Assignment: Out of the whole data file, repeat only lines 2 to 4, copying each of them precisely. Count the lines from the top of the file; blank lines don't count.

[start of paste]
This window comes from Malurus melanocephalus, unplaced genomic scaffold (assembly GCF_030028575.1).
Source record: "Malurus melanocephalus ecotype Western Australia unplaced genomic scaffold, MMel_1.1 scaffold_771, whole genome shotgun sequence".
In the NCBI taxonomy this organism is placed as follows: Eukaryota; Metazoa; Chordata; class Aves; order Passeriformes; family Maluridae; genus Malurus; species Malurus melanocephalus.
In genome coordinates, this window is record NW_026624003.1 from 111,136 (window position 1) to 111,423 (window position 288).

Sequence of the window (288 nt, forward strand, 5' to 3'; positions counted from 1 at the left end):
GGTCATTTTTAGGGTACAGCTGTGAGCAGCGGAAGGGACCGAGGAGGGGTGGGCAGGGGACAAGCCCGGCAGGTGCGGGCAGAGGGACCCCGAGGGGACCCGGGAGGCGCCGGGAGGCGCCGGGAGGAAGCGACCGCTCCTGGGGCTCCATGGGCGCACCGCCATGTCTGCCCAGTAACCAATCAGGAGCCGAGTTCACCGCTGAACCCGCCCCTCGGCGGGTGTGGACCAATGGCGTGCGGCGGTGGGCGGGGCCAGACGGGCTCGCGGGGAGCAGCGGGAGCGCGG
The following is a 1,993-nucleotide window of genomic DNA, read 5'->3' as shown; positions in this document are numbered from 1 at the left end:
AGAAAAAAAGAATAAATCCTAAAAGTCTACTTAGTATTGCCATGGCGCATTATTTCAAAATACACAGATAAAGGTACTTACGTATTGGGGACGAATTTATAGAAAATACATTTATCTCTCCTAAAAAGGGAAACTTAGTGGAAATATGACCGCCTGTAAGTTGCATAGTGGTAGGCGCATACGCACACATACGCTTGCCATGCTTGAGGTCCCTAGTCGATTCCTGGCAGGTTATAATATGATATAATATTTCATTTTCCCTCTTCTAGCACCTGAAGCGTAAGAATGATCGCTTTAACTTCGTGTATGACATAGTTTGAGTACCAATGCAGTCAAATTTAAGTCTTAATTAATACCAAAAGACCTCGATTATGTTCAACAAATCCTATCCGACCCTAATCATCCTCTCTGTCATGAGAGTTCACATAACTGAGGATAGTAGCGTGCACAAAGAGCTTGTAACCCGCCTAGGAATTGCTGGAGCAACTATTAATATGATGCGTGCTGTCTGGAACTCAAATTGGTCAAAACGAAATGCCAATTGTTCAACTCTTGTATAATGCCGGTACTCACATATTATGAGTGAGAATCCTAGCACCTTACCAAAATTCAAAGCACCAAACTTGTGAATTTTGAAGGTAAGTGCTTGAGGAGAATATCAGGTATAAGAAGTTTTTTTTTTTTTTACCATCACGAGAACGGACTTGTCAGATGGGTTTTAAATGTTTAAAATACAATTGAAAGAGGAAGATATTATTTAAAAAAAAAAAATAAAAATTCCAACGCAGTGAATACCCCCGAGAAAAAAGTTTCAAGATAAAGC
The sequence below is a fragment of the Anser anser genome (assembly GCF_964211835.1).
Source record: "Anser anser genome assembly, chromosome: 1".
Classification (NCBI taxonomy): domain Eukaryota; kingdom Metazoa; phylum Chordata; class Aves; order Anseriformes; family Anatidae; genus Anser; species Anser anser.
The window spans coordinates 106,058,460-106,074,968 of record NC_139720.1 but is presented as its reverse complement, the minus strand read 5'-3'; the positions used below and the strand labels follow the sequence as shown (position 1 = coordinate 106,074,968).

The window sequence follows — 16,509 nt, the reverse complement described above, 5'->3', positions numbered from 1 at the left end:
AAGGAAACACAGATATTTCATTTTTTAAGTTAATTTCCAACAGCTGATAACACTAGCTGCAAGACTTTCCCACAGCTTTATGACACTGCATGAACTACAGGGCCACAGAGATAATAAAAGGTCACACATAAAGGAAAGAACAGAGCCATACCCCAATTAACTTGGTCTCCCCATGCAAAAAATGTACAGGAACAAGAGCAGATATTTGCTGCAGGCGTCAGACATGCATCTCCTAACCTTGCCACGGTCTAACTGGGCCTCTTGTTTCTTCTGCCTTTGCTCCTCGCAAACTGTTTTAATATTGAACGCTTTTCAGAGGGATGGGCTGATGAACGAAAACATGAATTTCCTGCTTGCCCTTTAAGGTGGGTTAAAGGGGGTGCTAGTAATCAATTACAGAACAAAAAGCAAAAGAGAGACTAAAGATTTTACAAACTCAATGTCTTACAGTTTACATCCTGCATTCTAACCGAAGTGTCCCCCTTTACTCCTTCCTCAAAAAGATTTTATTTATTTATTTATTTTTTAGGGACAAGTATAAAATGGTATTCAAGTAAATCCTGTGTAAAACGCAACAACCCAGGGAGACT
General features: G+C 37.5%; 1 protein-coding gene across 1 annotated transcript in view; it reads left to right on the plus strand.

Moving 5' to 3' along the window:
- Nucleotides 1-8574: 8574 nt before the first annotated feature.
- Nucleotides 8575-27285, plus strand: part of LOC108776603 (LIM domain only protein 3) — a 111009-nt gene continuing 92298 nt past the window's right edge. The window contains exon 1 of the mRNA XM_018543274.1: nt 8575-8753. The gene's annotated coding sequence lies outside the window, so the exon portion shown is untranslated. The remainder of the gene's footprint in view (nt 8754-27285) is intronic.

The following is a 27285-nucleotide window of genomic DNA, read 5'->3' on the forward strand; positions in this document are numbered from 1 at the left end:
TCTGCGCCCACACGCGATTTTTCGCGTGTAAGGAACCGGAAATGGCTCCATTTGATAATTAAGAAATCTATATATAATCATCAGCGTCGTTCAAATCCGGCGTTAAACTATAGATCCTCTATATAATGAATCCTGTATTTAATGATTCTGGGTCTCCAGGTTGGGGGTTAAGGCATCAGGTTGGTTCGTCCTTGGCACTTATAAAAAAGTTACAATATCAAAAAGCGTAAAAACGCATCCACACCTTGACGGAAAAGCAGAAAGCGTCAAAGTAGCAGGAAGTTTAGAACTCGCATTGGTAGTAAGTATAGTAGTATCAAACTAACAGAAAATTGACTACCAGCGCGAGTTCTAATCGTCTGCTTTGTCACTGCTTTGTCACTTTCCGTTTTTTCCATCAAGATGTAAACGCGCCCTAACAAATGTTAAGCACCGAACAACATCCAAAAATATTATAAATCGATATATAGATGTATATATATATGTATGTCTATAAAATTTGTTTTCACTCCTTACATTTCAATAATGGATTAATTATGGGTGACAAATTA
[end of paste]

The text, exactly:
Source record: "Malurus melanocephalus ecotype Western Australia unplaced genomic scaffold, MMel_1.1 scaffold_771, whole genome shotgun sequence".
In the NCBI taxonomy this organism is placed as follows: Eukaryota; Metazoa; Chordata; class Aves; order Passeriformes; family Maluridae; genus Malurus; species Malurus melanocephalus.
In genome coordinates, this window is record NW_026624003.1 from 111,136 (window position 1) to 111,423 (window position 288).